When you're doing coalitional work, it is almost always, imho, important to focus strongly on the goal. Now is surely such a time.

I hadn't really thought about the disorganization of the war opposition. It's truly sad that there is such chaos and impotence when in fact public opinion is so clearly in favor of ending the conflict and opposing the war effort.

Thursday, December 15, 2005

Google & Opera?

Here are a couple links to a rumor that's running round the web: Google to buy Opera? Ars Technica: Google interested in Opera?

As you might expect, Google had no comment. Opera, however, gave a firm 'no' to the rumor, saying, 'Rumors come and go. Google is not buying Opera.' But the Internet can't live without a Gbrowser rumor every few months. This one, however, doesn't seem to make a lot of sense.
SearcheNgineWatch.com: Rumor Mill: Acquisition Time? Is Google Going To The Opera (Browser)?:
Google is going to acquire Opera. That's right, the wonderful and powerful Opera browser from Norway (Opera Software ASA to be precise) might become Google's latest acquisition.
As a long time Opera user, fan and customer, and as a satisfied Google users, I would love to see this happen. I've switched to using FireFox most of the time since it flat out gets into more sites than Opera. I almost never have to fire up IE now that I use FireFox, but it was a frequent annoyance with Opera. In most cases it was the fault of the web site for locking Opera out unnecessarily. But for a web surfer it really doesn't matter if the fault lies with the web site authors or the browser.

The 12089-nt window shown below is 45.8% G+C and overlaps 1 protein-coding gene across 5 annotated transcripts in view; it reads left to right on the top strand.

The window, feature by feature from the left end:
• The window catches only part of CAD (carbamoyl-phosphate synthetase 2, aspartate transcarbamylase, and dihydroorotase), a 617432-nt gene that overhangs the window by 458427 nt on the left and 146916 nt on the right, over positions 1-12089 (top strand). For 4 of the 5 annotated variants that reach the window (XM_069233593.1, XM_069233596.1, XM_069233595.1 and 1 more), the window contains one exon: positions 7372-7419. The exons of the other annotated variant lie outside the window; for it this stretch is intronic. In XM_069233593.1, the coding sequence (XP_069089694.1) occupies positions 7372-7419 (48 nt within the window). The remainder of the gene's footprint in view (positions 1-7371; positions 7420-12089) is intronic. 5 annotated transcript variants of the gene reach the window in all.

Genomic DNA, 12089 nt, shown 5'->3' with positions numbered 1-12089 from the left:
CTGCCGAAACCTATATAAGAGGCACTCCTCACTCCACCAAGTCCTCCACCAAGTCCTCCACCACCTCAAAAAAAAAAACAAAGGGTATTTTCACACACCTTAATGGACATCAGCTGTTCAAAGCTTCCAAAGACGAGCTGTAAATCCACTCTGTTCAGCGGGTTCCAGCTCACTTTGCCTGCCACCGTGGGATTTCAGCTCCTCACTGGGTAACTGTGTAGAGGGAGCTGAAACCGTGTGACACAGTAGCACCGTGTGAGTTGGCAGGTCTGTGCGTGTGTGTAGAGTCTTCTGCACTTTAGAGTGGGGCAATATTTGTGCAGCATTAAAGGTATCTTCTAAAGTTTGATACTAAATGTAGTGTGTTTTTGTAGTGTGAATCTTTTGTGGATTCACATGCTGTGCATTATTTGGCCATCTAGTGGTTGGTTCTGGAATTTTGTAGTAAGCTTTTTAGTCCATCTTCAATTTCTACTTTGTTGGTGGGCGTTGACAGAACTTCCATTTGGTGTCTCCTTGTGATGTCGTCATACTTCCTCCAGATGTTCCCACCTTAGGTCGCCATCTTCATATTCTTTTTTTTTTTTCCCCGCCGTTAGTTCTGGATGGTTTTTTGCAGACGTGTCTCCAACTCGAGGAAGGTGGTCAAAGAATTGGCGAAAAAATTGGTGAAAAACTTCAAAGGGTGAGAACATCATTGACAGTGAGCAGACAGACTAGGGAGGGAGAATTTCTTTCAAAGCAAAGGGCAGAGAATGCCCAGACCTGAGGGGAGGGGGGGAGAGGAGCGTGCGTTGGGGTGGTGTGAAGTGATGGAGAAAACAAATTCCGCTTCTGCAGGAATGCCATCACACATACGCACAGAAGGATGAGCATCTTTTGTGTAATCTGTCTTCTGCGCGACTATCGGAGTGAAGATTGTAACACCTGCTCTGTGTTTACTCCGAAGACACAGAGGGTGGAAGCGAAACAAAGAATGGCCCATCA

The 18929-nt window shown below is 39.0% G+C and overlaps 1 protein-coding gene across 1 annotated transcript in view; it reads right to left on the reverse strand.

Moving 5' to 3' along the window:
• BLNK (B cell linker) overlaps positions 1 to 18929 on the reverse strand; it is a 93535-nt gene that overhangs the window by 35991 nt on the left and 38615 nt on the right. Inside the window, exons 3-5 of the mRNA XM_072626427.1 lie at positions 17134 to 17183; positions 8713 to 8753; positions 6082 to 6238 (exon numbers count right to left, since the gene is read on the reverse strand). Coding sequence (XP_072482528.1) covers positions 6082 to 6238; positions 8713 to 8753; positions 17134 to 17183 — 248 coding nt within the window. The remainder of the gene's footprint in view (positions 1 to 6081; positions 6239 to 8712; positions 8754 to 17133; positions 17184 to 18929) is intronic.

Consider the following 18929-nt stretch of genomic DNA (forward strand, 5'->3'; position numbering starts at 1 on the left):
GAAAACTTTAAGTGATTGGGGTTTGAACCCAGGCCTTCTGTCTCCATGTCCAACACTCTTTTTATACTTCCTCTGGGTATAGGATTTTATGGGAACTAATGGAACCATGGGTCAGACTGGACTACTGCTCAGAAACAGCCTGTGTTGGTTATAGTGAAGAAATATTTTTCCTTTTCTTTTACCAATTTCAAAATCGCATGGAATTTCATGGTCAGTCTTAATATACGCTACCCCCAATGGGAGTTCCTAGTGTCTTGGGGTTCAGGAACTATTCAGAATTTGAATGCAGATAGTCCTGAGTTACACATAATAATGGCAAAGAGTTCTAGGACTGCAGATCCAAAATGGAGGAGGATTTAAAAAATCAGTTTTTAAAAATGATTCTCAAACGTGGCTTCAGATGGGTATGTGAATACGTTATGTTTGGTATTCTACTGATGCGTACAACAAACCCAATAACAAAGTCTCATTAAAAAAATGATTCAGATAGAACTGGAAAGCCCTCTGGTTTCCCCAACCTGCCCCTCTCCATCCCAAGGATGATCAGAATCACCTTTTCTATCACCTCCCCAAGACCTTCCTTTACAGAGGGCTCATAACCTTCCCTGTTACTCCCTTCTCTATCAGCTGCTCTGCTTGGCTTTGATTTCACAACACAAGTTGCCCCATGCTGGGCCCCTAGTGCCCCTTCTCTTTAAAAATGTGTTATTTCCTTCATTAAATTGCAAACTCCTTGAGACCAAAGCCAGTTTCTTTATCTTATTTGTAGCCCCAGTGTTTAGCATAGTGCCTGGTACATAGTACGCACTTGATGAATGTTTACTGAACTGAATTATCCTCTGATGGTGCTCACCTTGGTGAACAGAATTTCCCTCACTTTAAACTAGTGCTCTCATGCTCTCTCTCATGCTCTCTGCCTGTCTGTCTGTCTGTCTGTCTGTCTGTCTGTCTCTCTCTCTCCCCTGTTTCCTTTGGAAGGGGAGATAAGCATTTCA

So I've joined the Mozilla army now, and I've laid down the law with my family (who really resisted using Opera because of the need to switch to IE for many of their gaming sites, banking,...) we now use FireFox exclusively.

Except I still prefer Opera. It is just a better browser and a much better UE/UI. They nail MDI much better than FF. Much better keyboard shortcuts. Much, much better handling of images. True page scaling. Much better user style overrides, image load controls, fastforward, periodic page loading...

So if Google wants to scoop them up, open their deep pockets, and put some distribution muscle behind them, I'll be oh so glad to switch back to Opera. Or GBrowser. Or whatever they become.

Blood for Oil?

Wednesday, December 14, 2005

A prayer for Ian Fishback

Once again, the blogosphere's attenuated attention span disappoints me. Remember Captain Ian Fishback? No? Well, he's dropped off the media radar, both the blog media and the "MSM". As far as we know, he's probably rotting in some brig, holding out bravely against attempts to break him and make him rat out the Sergeants who joined him in testifying about the way torture has been practiced and sanctioned in Iraq.

We should all take a moment and send him a prayer. Or better yet, send him an email. I just did.

And to be fair, Andrew Sullivan continues to invoke his name in his ardent effort to expose and abolish the use of torture by the U.S. Andrew cites his words in his recent New Republic article, "The Abolition of Torture". He also cites him in a recent blog post, Wakey Wakey

National Review's Mark Levin wakes up, stretches, rubs his eyes and asks:
And where is all the evidence that U.S. armed forces and intelligence serves are engaged in torture? Is it widespread? Where is this occurring? McCain hasn't made the case. We get mostly the same kind of platitudes he was famous for during the campaign-finance reform debate, e.g., the system is "corrupt," money equals corruption, and so forth. Shouldn't we stop beating up ourselves over this until such evidence is presented? We seem to be making law here based on hypothetical arguments, or worse -- left-wing and enemy propaganda.